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Platform work and gender inequality

Platform work economy offers flexibility but reinforces gender inequality

The platform work economy comes with great strengths. The ability to work where you want and how you want is a significant motivator for people who have grown tired of the 9-5 rigidity and seek more diversity in their career path. But reoccurring inequalities and stereotypes are reinforced in platform work. EU’s member states should create corresponding social protection in which platform workers can be included and benefit from, the European Institute for Gender Equality (EIGE) says in a report on platform work.

“Platform work broadly replicates the well-known gender inequalities found in the traditional labour market. For example, women platform workers work less intensively on labour platforms than men and dominate the provision of childcare and elderly care services, while a higher share of men platform workers engage in construction, software development or transportation type of services”, the EIGE report says.

“Platform work together with other new forms of employment are gaining ground in the European labour market. Although the share of women platform workers has been rising in recent years, they remain under-represented in platform work. Generally, platform workers tend to be young and highly educated.”

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The report says that conservative estimate show that platform work in Europe accounts for around 1.4 % of total employment (equivalent to about 4.7 million workers). On average these workers spend at least 20 hours a week working on platforms and receive at least 20 % of their income via platforms. 

Other analyses define the scale of platform work in Europe in much broader terms suggesting that the number of workers who have ever engaged in platform work, irrespective of their level of engagement, is about 28 million people. Overall, there are more men platform workers. Platform workers tend to be young and highly educated.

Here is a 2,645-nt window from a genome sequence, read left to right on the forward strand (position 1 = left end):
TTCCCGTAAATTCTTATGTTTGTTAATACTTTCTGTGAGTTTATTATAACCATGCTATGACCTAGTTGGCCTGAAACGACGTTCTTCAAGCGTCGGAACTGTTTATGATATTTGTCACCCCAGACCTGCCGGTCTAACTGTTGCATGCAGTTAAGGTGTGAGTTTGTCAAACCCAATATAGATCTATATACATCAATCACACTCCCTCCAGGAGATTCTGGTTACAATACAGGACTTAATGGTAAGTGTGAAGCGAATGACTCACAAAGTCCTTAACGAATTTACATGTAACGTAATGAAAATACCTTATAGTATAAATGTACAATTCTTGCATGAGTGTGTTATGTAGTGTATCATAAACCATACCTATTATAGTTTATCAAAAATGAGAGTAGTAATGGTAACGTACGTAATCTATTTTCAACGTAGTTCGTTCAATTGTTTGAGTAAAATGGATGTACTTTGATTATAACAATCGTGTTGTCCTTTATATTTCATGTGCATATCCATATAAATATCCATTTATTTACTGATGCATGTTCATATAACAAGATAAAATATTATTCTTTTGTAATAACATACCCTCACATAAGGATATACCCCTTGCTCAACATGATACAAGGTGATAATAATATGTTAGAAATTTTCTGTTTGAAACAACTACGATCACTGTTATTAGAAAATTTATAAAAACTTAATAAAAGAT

“However, evidence suggests that the share of women platform workers has been rising in recent years, a trend that is replicating developments in the broader labour market where 2 out of 3 net new jobs in the EU over the last two decades have been taken by women”.

The report says young women (aged 16–24) are 9 % more likely than young men to take part in platform work to gain income while women aged 25 and older are more likely than men to engage in platform work in search of a better work-life balance.

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“There are stark differences in the underlying motivations between women and men to engage in platform work. Women have higher odds of engaging in platform work in order to gain an additional income as it offers more flexibility to combine work with household tasks or family commitments.”
“Men’s motivations are more often driven by the opportunities provided by platforms to work globally and expand their client base to different cities or countries.”

“Given the significance of platform work in today’s labour market, it is important to understand its challenges and opportunities so that everyone has equal access to the benefits”, EIGE says.

The organisation says we need extend working hour regulations and work-life balance measures specified on platform work, and promote an equal sharing of care responsibilities between women and men.

The legal uncertainties in the employment status of platform workers must be addressed to combat disguised employment, EIGE says.

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